While each business has its own definition of the different steps involved in planning and budgeting for their organisation. Broadly, the steps include:

1. Establish goals and objectives

2. Gather data and Information

3. Revenue forecasting

4. Expense estimation

5. Budget preparation

6. Budget monitoring and control
 

Let us briefly look at what each one means.
 

Establish Goals and Objectives

The first step in the budgeting process involves setting clear, strategic goals and objectives that an organisation aims to achieve within a specific period, typically aligned with the fiscal year.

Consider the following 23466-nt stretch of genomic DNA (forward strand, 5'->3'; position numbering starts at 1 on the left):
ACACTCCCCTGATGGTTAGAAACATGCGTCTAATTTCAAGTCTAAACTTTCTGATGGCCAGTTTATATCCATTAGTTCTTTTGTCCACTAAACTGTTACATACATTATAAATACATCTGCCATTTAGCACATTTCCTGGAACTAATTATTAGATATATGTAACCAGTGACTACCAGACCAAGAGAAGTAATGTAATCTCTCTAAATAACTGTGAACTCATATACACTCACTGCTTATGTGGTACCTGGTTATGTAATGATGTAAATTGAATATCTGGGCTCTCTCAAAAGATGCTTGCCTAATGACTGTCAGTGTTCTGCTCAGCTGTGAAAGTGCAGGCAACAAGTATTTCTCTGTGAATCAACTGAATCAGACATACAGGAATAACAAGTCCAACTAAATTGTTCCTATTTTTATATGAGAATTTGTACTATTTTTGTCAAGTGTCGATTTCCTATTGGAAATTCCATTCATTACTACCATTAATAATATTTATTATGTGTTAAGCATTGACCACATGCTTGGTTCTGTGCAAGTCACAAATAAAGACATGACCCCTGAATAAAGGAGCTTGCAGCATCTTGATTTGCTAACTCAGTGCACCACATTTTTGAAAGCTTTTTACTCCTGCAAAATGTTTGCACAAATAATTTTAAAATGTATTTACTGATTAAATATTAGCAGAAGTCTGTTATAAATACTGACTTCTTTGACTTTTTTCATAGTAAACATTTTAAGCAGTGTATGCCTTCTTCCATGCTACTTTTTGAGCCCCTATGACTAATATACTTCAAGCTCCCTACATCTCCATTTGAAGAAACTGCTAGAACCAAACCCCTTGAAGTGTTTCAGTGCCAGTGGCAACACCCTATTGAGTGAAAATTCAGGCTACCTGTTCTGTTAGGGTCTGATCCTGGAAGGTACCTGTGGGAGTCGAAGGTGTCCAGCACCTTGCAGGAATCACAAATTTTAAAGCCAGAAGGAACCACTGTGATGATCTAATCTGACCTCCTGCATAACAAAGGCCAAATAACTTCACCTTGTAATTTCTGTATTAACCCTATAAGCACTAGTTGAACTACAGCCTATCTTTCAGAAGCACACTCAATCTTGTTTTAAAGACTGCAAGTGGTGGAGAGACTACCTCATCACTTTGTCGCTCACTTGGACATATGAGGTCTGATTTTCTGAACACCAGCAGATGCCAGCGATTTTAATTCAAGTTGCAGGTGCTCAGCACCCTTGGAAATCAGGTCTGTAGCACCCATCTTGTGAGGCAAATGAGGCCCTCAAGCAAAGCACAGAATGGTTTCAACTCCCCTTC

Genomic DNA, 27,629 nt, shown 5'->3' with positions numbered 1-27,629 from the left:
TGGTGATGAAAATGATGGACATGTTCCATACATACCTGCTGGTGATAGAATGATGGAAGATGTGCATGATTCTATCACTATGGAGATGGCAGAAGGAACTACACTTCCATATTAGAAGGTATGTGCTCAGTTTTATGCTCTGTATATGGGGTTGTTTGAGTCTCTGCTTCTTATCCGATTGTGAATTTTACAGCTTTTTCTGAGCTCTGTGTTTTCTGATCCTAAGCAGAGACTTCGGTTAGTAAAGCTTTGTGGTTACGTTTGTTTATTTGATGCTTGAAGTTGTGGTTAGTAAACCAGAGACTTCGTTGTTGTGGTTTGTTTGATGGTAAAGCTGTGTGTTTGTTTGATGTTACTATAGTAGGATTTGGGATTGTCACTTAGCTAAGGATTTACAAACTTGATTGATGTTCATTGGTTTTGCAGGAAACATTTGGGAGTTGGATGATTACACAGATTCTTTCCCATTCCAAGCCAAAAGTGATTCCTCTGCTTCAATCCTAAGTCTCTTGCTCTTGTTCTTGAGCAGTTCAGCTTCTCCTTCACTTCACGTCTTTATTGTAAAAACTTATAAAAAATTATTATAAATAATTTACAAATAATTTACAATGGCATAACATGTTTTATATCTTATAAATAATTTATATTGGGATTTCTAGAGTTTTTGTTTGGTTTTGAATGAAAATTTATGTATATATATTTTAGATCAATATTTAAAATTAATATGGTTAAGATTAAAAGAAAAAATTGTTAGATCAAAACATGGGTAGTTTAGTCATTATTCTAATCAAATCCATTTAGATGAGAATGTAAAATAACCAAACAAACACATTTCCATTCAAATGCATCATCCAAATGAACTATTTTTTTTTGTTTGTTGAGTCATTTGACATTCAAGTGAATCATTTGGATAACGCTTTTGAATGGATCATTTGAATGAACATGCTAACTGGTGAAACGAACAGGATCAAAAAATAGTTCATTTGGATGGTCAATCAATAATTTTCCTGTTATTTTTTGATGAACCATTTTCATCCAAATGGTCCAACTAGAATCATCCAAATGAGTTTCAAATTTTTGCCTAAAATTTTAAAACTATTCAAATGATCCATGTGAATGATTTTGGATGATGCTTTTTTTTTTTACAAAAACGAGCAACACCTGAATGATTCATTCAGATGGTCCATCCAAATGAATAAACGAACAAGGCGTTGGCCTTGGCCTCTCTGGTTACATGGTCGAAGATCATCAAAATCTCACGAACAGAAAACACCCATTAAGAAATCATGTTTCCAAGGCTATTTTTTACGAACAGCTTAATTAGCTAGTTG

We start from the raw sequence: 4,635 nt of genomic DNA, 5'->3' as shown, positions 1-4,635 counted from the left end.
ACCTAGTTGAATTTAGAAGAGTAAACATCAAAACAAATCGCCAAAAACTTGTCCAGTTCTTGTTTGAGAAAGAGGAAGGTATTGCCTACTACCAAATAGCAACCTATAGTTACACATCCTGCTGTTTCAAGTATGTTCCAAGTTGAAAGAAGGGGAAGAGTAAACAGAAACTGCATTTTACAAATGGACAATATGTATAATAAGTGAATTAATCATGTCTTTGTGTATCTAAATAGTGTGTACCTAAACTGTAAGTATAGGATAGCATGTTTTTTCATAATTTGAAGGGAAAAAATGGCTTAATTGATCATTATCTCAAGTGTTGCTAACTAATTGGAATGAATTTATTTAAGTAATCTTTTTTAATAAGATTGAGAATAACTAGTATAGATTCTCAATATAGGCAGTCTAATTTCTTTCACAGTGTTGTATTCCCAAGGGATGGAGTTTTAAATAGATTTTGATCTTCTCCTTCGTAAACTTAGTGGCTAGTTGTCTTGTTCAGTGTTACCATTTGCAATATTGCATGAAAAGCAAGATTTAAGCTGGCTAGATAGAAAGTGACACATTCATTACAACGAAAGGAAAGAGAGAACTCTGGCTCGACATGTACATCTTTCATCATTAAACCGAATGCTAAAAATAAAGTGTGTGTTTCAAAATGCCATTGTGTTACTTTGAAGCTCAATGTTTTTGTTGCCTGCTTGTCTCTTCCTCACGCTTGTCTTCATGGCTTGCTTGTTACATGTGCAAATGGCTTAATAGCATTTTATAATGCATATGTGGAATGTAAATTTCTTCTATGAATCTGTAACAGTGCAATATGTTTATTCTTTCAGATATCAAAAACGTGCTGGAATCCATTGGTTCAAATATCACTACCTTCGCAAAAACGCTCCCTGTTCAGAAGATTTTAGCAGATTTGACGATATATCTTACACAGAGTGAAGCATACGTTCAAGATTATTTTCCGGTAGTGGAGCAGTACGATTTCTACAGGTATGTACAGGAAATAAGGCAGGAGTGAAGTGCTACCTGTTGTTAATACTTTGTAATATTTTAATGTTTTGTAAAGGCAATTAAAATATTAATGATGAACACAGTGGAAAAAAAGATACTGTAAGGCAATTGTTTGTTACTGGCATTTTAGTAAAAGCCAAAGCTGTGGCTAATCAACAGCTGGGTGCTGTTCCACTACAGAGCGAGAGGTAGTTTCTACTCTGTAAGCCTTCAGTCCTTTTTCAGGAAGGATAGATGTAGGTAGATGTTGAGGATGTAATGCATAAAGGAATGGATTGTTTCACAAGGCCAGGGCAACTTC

This stage requires a deep analysis of the company's previous performance, comparing actual results with past forecasts, and understanding the reasons for variance. It's not just about setting financial targets but also about ensuring these targets support the company's broader mission and vision.  
 

Gather Data and Information

Once the goals and objectives are clearly defined, the finance team embarks on a comprehensive data collection exercise. This involves gathering internal data, such as historical financial performance, departmental budgets, and previous years' spending patterns, as well as external data, including market trends, economic forecasts, and industry benchmarks.  

This stage is critical for providing a solid foundation for accurate forecasting.  

Moreover, insights from various departments ensure that the budget reflects the needs and expectations of the entire organisation, not just a top-down financial target.
 

Revenue Forecasting